As this story goes to press, it is uncertain whether Judge Kavanaugh will be confirmed to sit on the Supreme Court. But one thing is certain. The confirmation process itself is broken, and in desperate need of repair. Here are three recommendations. They may not necessarily fix the many problems manifested over the past few months, but they may at least moderate them.
First, the process needs a consensus among its participants on the meaning of judicial temperament. Everyone agrees that judicial temperament is a crucial qualification. No one agrees on what that temperament should be.
Following the testimony of Dr. Christine Blasey Ford, a different Judge Kavanaugh appeared than the one who had shown up at earlier sessions, and the one who had been interviewed on Fox. In those earlier appearances, the Judge was scholarly and lawyer-like. Some Republicans were disappointed by his blandness. After Dr. Ford testified, a different man appeared, one who cried, who raised his voice, and interrupted and lashed out at his interrogators. He was angry and emotional. In short, he acted the way an innocent man who has been accused of serial rape might be expected to behave.
For this, he was roundly criticized by Democrats, who argued that such emotional outbursts demonstrated a lack of judicial temperament.
Of course, this criticism would be valid if Judge Kavanaugh ever showed such emotion while hearing a case. But on the bench, he would be weighing charges and counter-charges between parties, not allegations involving himself or his family. Any judge would recuse himself from cases in which he had a personal interest.
Many observers trace the breakdown of civility in the confirmation process back to the hearings on Judge Robert Bork in 1987. When asked why he wanted to sit on the Supreme Court, Judge Bork answered that he had spent his professional career “in the intellectual pursuits of the law,” and that sitting as a Supreme Court Justice “would be an intellectual feast.”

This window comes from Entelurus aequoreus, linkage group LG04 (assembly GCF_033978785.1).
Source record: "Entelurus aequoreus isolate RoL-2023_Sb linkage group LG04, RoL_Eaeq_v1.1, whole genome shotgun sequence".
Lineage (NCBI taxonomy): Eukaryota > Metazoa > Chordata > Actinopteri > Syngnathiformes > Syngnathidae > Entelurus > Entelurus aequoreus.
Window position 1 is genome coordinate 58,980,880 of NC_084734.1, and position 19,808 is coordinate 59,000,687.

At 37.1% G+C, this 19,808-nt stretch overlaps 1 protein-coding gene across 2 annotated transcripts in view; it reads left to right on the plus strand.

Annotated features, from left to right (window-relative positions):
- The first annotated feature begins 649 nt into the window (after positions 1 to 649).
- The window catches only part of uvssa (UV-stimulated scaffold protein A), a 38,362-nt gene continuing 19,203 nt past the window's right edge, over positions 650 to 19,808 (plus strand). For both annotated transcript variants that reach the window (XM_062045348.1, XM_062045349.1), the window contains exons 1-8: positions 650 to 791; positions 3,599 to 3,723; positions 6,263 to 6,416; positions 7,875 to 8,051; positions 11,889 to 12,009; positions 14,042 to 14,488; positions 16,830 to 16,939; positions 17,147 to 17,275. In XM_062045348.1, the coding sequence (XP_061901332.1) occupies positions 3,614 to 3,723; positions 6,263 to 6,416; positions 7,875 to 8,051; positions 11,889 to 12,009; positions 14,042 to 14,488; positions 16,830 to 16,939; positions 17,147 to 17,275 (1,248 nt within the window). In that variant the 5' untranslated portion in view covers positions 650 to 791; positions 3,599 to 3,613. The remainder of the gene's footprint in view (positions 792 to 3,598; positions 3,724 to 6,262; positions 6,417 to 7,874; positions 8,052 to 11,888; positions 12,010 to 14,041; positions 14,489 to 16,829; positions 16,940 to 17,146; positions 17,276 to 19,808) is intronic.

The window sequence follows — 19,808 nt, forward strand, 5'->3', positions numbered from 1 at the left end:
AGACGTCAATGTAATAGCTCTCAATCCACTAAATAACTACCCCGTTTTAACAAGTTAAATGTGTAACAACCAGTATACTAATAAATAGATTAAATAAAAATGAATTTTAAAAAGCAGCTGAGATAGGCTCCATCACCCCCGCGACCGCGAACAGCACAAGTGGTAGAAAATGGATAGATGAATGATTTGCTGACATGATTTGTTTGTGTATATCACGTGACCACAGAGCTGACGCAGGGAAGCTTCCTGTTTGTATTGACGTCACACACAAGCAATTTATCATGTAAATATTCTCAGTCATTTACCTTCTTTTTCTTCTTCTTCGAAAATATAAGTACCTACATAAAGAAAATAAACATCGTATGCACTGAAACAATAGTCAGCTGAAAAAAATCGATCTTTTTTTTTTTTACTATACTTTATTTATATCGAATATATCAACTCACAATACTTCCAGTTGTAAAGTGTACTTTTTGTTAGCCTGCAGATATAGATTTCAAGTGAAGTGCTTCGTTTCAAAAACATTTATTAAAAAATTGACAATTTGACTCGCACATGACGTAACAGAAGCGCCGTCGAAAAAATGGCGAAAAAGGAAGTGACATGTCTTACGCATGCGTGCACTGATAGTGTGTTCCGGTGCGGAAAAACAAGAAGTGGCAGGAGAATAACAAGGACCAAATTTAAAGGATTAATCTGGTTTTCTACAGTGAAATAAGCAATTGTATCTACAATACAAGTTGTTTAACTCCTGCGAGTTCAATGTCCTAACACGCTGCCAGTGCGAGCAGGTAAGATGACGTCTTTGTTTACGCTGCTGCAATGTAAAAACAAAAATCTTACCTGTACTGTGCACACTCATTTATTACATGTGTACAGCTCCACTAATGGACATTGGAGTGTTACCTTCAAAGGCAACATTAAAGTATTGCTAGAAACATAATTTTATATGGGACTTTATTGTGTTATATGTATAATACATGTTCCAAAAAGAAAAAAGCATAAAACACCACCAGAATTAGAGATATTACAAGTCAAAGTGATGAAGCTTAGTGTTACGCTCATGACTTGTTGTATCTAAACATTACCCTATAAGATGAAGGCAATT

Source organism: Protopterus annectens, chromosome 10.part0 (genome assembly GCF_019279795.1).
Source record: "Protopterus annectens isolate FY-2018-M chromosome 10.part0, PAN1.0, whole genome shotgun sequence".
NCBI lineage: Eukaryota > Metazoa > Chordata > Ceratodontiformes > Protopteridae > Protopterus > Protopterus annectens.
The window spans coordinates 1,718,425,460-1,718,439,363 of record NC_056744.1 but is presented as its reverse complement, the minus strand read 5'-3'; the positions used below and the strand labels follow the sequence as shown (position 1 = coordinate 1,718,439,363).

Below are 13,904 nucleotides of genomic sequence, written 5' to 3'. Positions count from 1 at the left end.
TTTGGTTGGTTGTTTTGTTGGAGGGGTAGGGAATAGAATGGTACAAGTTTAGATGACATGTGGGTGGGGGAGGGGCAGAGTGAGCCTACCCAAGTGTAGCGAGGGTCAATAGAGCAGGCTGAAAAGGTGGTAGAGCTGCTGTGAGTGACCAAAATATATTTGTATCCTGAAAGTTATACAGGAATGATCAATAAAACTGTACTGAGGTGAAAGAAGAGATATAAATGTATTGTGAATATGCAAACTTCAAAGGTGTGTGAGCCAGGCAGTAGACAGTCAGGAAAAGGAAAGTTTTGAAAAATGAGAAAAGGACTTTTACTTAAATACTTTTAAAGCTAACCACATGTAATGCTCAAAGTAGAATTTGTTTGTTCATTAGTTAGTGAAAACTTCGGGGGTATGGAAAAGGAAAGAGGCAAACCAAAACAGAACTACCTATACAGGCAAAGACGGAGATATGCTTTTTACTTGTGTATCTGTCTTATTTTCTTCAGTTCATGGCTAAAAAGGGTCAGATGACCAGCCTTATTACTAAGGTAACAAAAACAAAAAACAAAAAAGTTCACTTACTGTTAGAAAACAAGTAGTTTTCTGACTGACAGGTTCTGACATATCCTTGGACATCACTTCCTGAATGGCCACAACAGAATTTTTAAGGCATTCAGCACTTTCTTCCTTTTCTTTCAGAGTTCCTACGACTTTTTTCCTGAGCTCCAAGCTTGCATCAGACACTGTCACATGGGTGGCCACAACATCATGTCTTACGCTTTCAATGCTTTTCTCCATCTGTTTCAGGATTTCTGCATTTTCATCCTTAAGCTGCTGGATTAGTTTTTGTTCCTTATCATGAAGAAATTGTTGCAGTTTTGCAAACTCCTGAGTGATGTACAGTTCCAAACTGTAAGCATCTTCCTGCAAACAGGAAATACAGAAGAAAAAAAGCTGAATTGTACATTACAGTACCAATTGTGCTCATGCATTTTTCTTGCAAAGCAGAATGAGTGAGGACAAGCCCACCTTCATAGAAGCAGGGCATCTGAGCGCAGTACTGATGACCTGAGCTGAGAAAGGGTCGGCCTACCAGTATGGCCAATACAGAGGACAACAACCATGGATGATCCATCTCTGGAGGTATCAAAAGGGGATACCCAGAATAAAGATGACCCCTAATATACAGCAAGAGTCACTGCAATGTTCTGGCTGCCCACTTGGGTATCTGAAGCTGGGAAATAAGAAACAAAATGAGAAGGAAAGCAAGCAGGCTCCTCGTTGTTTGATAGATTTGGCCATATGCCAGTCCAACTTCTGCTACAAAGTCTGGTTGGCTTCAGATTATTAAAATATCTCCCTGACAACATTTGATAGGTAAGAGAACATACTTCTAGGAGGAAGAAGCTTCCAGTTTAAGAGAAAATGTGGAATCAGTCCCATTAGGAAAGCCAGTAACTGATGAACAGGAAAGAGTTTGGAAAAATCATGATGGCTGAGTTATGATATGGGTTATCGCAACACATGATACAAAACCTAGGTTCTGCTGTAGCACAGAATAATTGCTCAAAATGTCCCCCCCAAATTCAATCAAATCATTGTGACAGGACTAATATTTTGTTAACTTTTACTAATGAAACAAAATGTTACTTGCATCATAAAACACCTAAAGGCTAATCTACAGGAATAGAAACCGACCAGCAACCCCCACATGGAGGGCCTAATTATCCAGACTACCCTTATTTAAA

For this, Judge Bork was roundly criticized by Democrats, who argued that such unemotional intellectualism demonstrated a lack of judicial temperament.
For example, former federal judge Shirley Hufstedler testified against him, calling his “quest for certitudes” a way to avoid “having to confront the grief and untidiness of the human condition.” She said that Judge Bork’s testimony showed “a lack of appreciation of what happens to real human beings.” A liberal columnist pointed out the absence of any reference by Judge Bork to “the concrete human realities” of the cases he would be judging. The columnist bemoaned the Judge’s apparent lack of interest in “the range of human experience.”
Judge Kavanaugh displayed the untidiness and range of the human condition in spades.
Democrats — or Republicans for that matter, when positions are reversed — can’t have it both ways. Do we want Supreme Court nominees to be dispassionate Mr. Spock’s, or do we want them to be all too human creatures who, like Judge Kavanaugh, cry out in pain and anger when they and their loved are attacked? We need to come to some sort of consensus on the meaning of judicial temperament, and then to apply it to nominees with consistency.